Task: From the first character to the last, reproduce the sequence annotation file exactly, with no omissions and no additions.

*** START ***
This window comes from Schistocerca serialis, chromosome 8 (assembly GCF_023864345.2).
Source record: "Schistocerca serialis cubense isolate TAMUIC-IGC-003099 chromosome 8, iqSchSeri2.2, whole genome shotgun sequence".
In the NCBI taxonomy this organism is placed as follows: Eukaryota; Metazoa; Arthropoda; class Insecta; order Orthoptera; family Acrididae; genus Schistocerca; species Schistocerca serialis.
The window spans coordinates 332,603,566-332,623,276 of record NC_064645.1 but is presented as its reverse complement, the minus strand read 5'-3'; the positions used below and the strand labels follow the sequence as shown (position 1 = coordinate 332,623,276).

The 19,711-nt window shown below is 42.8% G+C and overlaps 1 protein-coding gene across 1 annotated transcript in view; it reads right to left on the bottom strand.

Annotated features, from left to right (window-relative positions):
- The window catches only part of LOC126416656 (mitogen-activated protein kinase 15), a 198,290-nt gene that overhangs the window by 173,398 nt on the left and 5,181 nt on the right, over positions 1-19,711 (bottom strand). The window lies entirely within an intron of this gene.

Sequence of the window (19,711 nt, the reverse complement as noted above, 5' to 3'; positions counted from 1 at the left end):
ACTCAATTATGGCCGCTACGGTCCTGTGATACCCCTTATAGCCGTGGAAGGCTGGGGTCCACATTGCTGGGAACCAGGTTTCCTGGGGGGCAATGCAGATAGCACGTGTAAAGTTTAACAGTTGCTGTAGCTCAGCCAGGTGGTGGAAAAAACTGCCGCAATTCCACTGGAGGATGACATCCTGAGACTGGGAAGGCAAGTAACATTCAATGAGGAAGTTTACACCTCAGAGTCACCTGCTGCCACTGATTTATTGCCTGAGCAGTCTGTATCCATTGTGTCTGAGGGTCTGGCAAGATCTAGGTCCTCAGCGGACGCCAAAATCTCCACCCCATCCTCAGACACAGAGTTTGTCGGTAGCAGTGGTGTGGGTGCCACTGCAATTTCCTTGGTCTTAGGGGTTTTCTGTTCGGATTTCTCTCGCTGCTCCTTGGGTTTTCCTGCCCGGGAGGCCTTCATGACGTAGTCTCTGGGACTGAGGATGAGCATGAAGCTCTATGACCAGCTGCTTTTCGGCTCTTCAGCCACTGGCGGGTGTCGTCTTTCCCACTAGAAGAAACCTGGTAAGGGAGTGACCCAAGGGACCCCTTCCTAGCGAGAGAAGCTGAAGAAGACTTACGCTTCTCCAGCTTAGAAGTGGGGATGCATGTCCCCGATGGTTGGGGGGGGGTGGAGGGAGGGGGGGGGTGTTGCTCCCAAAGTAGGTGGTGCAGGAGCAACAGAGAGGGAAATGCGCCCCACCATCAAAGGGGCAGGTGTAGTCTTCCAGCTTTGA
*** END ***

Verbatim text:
This window comes from Schistocerca serialis, chromosome 8 (assembly GCF_023864345.2).
Source record: "Schistocerca serialis cubense isolate TAMUIC-IGC-003099 chromosome 8, iqSchSeri2.2, whole genome shotgun sequence".
In the NCBI taxonomy this organism is placed as follows: Eukaryota; Metazoa; Arthropoda; class Insecta; order Orthoptera; family Acrididae; genus Schistocerca; species Schistocerca serialis.
The window spans coordinates 332,603,566-332,623,276 of record NC_064645.1 but is presented as its reverse complement, the minus strand read 5'-3'; the positions used below and the strand labels follow the sequence as shown (position 1 = coordinate 332,623,276).

The 19,711-nt window shown below is 42.8% G+C and overlaps 1 protein-coding gene across 1 annotated transcript in view; it reads right to left on the bottom strand.

Annotated features, from left to right (window-relative positions):
- The window catches only part of LOC126416656 (mitogen-activated protein kinase 15), a 198,290-nt gene that overhangs the window by 173,398 nt on the left and 5,181 nt on the right, over positions 1-19,711 (bottom strand). The window lies entirely within an intron of this gene.

Sequence of the window (19,711 nt, the reverse complement as noted above, 5' to 3'; positions counted from 1 at the left end):
ACTCAATTATGGCCGCTACGGTCCTGTGATACCCCTTATAGCCGTGGAAGGCTGGGGTCCACATTGCTGGGAACCAGGTTTCCTGGGGGGCAATGCAGATAGCACGTGTAAAGTTTAACAGTTGCTGTAGCTCAGCCAGGTGGTGGAAAAAACTGCCGCAATTCCACTGGAGGATGACATCCTGAGACTGGGAAGGCAAGTAACATTCAATGAGGAAGTTTACACCTCAGAGTCACCTGCTGCCACTGATTTATTGCCTGAGCAGTCTGTATCCATTGTGTCTGAGGGTCTGGCAAGATCTAGGTCCTCAGCGGACGCCAAAATCTCCACCCCATCCTCAGACACAGAGTTTGTCGGTAGCAGTGGTGTGGGTGCCACTGCAATTTCCTTGGTCTTAGGGGTTTTCTGTTCGGATTTCTCTCGCTGCTCCTTGGGTTTTCCTGCCCGGGAGGCCTTCATGACGTAGTCTCTGGGACTGAGGATGAGCATGAAGCTCTATGACCAGCTGCTTTTCGGCTCTTCAGCCACTGGCGGGTGTCGTCTTTCCCACTAGAAGAAACCTGGTAAGGGAGTGACCCAAGGGACCCCTTCCTAGCGAGAGAAGCTGAAGAAGACTTACGCTTCTCCAGCTTAGAAGTGGGGATGCATGTCCCCGATGGTTGGGGGGGGGTGGAGGGAGGGGGGGGGTGTTGCTCCCAAAGTAGGTGGTGCAGGAGCAACAGAGAGGGAAATGCGCCCCACCATCAAAGGGGCAGGTGTAGTCTTCCAGCTTTGA